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    & Landscape supply

    Understanding Pesticide Labels

    The label that comes with a pesticide product is a legal document and must be followed explicitly, otherwise there is a risk of fines and other possible repercussions. Here are the components of a pesticide label, specifically toxicity.

    Pesticide toxicity is its ability to cause injury or illness. The measure of this is calculated over time following testing both the active ingredient alone and the formulated product. There are two types of toxicity: chronic and acute. Acute toxicity refers to damage, illness, or reaction to a single exposure to a chemical while chronic toxicity refers to multiple exposures over time.

    Acute toxicity occurs in four different ways, and each are tested throughout the process in order to assign a value of potential risk. These manners of exposure include dermal (or absorption through the skin), oral (ingestion), inhalation (breathing in), and contact with eyes. This testing will result in findings which are then expressed as a lethal dose and will be listed as LD₅₀ (lethal dose) or LC₅₀ (lethal concentration).

    These values will indicate toxicity in terms of a lethal dose that will kill 50% of the test population. The LD₅₀ is measured in milligrams of chemical per kilogram of the exposed individual and is usually associated with the oral and dermal aspects. LC₅₀ or lethal concentration is expressed in ppm or parts-per-million and generally relates to the inhalation aspect.

    The lower either one of these values is indicates the greater toxicity value and therefore the greater care which should be taken. Lethal dosage values have also been assigned to other common everyday products, below is a list for comparison:

    • Water: 90,000
    • Salt: 3,000
    • Vitamin A: 2,000
    • THC: 1,270
    • Aspirin: 300
    • Caffeine: 192
    • Nicotine: <60

    Remembering that the lower the number, the more toxic the substance is, here are some values for commonly used pesticides:

    • Carbaryl (Sevin): 850
    • Bifenthrin, Sulfentrazone (Dismiss), and Cypermethrin: >2000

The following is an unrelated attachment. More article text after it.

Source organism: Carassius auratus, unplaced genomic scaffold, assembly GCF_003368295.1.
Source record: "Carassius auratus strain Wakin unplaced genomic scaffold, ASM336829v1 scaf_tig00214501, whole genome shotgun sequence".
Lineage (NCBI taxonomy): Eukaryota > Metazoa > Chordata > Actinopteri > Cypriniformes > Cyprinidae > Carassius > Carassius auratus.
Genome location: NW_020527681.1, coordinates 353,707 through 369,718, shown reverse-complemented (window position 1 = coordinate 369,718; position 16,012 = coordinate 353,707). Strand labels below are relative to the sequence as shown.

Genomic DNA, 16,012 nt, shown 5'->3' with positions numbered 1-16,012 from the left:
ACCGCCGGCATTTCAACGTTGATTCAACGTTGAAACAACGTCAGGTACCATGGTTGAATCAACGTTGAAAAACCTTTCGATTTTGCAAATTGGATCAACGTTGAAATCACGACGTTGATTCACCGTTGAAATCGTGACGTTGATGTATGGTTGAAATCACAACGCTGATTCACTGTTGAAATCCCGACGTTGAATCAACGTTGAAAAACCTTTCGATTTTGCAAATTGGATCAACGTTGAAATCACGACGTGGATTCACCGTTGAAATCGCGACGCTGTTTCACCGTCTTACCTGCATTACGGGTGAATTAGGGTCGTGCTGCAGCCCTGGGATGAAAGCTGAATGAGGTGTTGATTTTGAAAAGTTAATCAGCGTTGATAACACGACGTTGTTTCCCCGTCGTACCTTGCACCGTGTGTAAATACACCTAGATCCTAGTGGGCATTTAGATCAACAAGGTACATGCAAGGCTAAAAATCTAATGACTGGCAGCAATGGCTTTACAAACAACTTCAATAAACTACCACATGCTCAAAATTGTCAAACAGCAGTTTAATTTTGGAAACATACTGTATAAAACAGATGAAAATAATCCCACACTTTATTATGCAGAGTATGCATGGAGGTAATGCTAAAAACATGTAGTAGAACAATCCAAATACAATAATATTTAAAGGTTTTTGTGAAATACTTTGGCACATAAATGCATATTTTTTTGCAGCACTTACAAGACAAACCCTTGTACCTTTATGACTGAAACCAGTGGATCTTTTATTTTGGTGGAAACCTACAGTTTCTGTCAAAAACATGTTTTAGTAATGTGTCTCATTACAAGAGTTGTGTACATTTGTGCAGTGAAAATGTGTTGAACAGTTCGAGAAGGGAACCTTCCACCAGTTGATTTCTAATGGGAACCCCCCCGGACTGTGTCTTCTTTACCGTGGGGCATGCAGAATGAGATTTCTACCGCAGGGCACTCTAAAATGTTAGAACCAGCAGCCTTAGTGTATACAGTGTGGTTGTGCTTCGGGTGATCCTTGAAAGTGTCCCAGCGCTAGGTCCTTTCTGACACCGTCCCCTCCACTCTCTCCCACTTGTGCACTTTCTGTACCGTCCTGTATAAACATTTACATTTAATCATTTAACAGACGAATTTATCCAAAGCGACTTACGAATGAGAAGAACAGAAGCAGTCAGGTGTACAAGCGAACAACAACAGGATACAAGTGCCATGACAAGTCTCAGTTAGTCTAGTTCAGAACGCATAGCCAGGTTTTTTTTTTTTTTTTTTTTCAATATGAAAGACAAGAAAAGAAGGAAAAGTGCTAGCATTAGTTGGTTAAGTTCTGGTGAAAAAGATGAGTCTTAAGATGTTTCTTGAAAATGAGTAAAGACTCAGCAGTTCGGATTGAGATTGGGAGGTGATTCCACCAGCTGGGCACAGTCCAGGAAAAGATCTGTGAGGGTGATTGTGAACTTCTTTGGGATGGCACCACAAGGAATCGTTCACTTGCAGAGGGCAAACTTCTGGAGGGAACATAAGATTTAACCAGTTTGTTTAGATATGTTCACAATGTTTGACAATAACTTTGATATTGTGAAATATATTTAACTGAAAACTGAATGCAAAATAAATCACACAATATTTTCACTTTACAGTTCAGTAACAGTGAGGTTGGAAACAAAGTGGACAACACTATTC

• Imidacloprid (Merit) and Pendimethalin: >5000
    • Glyphosate (Roundup, Ranger Pro): 5600

    Of course, this does not suggest that these products should be taken in orally, but it does show that their toxicity is similar to many household items. All pesticides can be hazardous to humans, animals, and other organisms so care should be taken when handling, storing, and applying these materials.

    These associated values are then used to determine which signal word must be used on the label. The signal words are Danger, Warning, and Caution, and are categories of a toxicity range that will give you the first clue as to the level of risk in using the product.

    • Danger (Category I): Highly toxic - LD₅₀ up to 50
    • Warning (Category II): Moderately toxic - Oral LD₅₀ 50 – 500
    • Caution (Category III): Slightly toxic - Oral LD₅₀ 500 – 5000

    Other factors are involved including dermal and inhalation values along with potential damage to eyes. Any product that has an LD₅₀ higher than 5000 and does not present any other major risk will fall into category IV or considered very low toxicity. For example, the insecticide Acelepryn does not require the use of a signal word on the label.

    We'll discuss other important details and bits of information in the future. For now, make sure to read and follow all label instructions when using pesticides and remember to apply them safely. Here's a valuable link on pesticide exposure and first aid from the University of Kentucky.

    Please contact us with any questions or suggestions for future topics.

    TAGS: turf solutions, Maintaining Turf, Turf Management, turf tips, Pest Control, Pesticides